Lawsuit claims Boy with Down syndrome who is non-verbal kept in room the size of closet for bulk of school year

LINCOLN CITY, Oregon -- Officials with an Oregon elementary school are accused of confining a 10-year-old boy to a room the size of a closet for the bulk of a school year.

According to a lawsuit filed in the U.S. District Court in Eugene, the boy is non-verbal and has Down syndrome. He was a fifth grader at Taft Elementary School in Lincoln City during the 2014-2015 school year.

The boys mother, Lynne Mason said her son was having some behavioral issues and had been hitting some of his classmates.

Mason says a teacher did contact her to say the boy would be placed in a "quiet workspace," but she says she had no idea he was spending his school days isolated in a tiny room.

"It wasn't until I discovered that that actually looked a lot more like a prison and punishment and he wasn't allowed to leave it, that I came to understand the truth of what had been going on," said Mason.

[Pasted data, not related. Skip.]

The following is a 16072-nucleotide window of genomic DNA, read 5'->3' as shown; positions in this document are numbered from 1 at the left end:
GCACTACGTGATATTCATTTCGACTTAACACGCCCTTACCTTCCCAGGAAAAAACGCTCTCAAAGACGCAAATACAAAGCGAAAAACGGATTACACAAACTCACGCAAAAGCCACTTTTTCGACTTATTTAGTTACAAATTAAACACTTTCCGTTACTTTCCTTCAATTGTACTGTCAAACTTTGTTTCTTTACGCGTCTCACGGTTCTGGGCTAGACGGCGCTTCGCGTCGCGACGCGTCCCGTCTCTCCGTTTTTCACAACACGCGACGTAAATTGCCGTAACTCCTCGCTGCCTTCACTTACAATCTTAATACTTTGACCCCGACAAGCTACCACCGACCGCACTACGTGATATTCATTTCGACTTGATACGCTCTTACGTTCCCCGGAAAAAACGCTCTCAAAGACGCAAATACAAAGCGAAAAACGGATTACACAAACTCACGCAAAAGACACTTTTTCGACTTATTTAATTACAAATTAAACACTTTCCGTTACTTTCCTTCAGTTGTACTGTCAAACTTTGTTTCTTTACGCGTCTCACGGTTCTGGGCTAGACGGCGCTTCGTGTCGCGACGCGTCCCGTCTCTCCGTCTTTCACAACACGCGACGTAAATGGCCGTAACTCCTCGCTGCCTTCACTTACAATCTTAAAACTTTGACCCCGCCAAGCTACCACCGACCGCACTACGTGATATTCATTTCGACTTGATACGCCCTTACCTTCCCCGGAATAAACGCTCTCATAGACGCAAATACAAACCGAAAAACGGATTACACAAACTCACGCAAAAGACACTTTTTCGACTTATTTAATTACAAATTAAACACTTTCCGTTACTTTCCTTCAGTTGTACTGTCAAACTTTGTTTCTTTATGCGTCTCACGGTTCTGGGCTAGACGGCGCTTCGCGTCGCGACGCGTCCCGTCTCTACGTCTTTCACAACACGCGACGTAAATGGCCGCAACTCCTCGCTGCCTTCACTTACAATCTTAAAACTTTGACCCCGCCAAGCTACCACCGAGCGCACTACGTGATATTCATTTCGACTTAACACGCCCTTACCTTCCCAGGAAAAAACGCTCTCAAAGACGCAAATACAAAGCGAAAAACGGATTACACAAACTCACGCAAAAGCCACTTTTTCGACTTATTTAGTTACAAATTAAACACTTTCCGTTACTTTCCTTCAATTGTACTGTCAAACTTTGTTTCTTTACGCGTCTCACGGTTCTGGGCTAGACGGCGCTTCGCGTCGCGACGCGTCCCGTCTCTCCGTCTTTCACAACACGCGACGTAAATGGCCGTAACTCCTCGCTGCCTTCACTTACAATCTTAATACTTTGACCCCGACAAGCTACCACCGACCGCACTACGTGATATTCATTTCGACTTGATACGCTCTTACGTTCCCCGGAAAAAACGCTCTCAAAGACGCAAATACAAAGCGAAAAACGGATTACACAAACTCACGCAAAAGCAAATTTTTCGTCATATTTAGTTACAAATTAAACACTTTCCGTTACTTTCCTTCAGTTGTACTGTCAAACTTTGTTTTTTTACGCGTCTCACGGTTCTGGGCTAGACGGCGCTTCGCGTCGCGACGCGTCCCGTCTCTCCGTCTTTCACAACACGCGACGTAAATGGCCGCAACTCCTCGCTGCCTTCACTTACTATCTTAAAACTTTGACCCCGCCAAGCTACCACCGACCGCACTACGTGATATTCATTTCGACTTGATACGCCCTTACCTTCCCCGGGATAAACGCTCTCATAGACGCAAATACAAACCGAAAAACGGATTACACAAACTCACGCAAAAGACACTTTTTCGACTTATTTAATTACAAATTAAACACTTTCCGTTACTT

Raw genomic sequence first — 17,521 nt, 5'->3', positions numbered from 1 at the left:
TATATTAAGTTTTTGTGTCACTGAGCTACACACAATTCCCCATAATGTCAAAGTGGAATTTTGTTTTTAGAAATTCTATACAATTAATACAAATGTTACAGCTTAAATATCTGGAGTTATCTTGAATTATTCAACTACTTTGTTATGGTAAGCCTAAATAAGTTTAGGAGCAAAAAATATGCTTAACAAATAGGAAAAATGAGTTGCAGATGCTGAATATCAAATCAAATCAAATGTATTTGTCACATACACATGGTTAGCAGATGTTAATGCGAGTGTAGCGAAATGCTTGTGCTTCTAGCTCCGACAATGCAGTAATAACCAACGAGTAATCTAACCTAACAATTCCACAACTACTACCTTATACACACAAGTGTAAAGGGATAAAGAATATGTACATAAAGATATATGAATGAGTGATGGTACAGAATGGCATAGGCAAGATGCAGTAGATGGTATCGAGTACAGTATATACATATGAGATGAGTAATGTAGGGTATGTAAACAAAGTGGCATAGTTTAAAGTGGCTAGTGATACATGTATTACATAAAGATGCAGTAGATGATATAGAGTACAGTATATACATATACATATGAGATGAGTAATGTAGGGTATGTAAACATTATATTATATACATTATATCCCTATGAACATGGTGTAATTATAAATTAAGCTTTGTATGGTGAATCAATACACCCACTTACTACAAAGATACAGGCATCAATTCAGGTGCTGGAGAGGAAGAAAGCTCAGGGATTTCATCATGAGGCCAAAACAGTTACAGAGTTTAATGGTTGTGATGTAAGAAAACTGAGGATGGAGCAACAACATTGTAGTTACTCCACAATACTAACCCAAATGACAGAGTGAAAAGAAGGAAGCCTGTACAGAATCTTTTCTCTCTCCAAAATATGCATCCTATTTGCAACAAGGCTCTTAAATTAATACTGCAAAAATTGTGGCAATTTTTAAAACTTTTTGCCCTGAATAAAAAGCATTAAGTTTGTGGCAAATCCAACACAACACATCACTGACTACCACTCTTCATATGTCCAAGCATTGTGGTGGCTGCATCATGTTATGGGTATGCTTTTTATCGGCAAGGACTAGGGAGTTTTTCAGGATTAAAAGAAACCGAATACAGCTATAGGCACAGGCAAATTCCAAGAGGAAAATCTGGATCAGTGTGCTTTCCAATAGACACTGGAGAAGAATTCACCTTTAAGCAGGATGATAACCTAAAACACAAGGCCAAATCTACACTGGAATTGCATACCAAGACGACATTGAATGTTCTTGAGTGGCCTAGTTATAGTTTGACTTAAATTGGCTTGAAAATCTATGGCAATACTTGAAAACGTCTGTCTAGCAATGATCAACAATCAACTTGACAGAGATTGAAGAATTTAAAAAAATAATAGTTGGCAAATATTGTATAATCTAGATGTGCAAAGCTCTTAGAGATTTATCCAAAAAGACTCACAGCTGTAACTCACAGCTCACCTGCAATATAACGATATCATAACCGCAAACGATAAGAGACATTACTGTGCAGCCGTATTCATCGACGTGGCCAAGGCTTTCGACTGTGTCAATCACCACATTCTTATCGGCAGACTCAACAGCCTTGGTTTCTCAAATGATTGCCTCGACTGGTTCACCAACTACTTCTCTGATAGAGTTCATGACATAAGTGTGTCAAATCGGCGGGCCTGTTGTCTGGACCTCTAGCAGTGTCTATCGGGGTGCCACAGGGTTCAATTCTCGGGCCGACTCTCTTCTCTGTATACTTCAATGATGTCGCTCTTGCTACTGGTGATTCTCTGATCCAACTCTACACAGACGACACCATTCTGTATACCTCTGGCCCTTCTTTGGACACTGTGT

The lawsuit says the boy was secluded as punishment for behavior related to his disability, which is a violation of state and federal law. It also claims the boy was kept in isolation for almost the entirety of the school year, despite the mother's objections.

Fox 12 reached out to the Lincoln County School District for a response. They said they couldn't comment on pending litigation, but did send copies of their policy on the restraint and seclusion of students.

It states that seclusion is only permitted when "the student's behavior poses a threat of imminent, serious physical harm to the student or others."

In this case, the family's attorney insists the boy did not pose such a threat.